Between the train tracks by the La Posada Hotel in Winslow, Arizona, a yellow line on the platform marks where you should stand behind. Less than a step away another yellow line marks where you should stand behind if a train approaches the other side of the platform. To get to the platform you have to walk across a first set of tracks but there is a place to do this a little to one side of the gate that caps the path from the hotel. The woman at the hotel desk said that to board the train headed west through Flagstaff and across the desert towards L.A., you had to cross that first set of tracks to reach the narrow platform. She hadn’t said anything about when was best to do this, so three of us who were keen went out and stood there. I took my suitcase to board the train. The others were there to see me off. Having had a kind of nervous breakdown, I was fleeing at the end of the first day from a writers’ residency I had organized, leaving them all behind to get to know each other and make themselves raw and vulnerable together so as to make breakthroughs in the difficult and painful process of writing.
The rest of the writers lined the wide platform, safely at the edge of the railway tracks, that had been attractively paved in recent times in the course of renovations to the hotel, the masterpiece of the great architect Mary Coulter and once the jewel in the crown of the Fred Harvey Company, pioneers of American railroad tourism. Not the narrow platform we were standing on, carefully adjusting ourselves within the yellow lines.
Everyone was in a festive mood, after dinner and a few drinks. There was a general skittish nervousness among the group, partly because I was abruptly leaving with what already seemed like a thin excuse, partly because the town on the edge of which the hotel sat was clearly full of ghosts and sadness, partly because of the altitude in the high desert, and partly because of the trains.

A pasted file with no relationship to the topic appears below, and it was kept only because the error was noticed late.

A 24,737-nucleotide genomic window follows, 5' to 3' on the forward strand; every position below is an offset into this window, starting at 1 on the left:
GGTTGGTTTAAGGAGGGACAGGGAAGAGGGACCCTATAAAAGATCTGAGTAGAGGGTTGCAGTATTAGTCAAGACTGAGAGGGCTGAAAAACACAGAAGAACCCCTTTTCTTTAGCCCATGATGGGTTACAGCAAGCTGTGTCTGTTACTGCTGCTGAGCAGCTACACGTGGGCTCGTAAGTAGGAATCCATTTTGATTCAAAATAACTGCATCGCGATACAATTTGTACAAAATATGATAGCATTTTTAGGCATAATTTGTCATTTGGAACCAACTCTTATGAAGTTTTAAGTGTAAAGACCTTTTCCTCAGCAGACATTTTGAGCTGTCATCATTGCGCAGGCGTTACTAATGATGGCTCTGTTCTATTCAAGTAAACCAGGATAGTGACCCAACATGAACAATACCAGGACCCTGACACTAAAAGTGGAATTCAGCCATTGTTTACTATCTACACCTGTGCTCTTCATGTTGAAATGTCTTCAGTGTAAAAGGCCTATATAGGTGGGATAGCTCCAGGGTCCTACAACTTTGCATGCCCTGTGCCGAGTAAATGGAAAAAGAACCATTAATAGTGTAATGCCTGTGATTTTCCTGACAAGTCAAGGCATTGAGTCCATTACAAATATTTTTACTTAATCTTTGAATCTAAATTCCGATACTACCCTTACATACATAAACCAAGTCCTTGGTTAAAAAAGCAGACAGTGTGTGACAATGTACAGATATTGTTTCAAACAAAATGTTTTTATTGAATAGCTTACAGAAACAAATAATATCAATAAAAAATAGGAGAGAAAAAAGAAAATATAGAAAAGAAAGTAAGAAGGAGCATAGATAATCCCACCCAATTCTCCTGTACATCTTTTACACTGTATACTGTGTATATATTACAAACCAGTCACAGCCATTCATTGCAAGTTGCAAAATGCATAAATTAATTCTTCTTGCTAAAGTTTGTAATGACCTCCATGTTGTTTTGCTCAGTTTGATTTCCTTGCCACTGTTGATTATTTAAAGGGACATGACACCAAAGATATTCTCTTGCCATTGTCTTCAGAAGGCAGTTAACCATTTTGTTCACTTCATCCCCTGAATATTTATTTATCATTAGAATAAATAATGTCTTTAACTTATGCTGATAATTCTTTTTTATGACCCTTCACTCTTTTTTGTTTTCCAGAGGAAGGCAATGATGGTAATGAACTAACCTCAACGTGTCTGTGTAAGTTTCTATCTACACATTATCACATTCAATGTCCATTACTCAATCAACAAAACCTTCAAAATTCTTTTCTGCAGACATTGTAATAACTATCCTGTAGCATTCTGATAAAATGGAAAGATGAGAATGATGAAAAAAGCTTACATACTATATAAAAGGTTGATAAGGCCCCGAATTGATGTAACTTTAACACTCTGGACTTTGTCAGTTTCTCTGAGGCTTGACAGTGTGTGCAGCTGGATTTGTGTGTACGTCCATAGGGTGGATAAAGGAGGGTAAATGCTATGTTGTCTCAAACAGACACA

By the time we realized that a train was coming, a freight train, in the wrong direction, the die was cast. To flee across the tracks would be undignified; it might be dangerous. Weren’t we between the yellow lines?
Helene Cixous says that dreams teach writers “not to be afraid of not being the driver, since it is frightening, when we write, to find ourselves riding a crazy book. The book writes itself, and if by chance the person opposite should ask you about what you are writing, you have nothing to say since you don’t know. Yet the book is written only if it has an engine. A book that writes itself and carries you on board must have an engine even if you don’t know how it works, otherwise it will break down.”
When I wrote a nonfiction book some time ago about my mysteriously absent father, the only time he flew off, in the book, into a series of scenes that were wholly and blissfully invented, he was aboard a train, travelling across the vast Nullarbor Plain on the world’s longest stretch of tracks without a curve, away from his and my childhood home, Perth, Western Australia. The Nullarbor Plain is notoriously flat, but actually it’s potholed like honeycomb with limestone caves from the distant time of oceans. Part of me wanted that train he was on to keep going and going, farther and fa(r)ther into fiction. Instead he reached the other side of Australia ready to start training for his new career as a naval seaman, a short career that would end violently in his suicide. After arriving in Melbourne, my father-in-the-book hopped across the steppingstones of documentary evidence and hearsay I laid out for him, making a succession of small leaps between them. Only on the train, in the desert, did unashamedly fictional characters appear and speak, and incidents occur that seemed to be free of history.
Now, looking back at where I came from, Perth, I believe we carried a collective sickness of radical displacement. The people of the Aboriginal First Nations were radically displaced, although they resisted and continue to resist. We Europeans were both displacers and displaced. We called ourselves settlers — as if settling was the gentlest possible of actions, like a butterfly alighting on a leaf, or a starling on a branch beside a village oval where people would soon be playing cricket. Understandably, but tragically, we wanted to make everything just like home. That was never going to work. We wanted to plant English gardens, orchards and hedges; to see smoke rising from stone chimneys and lamb served on China plates.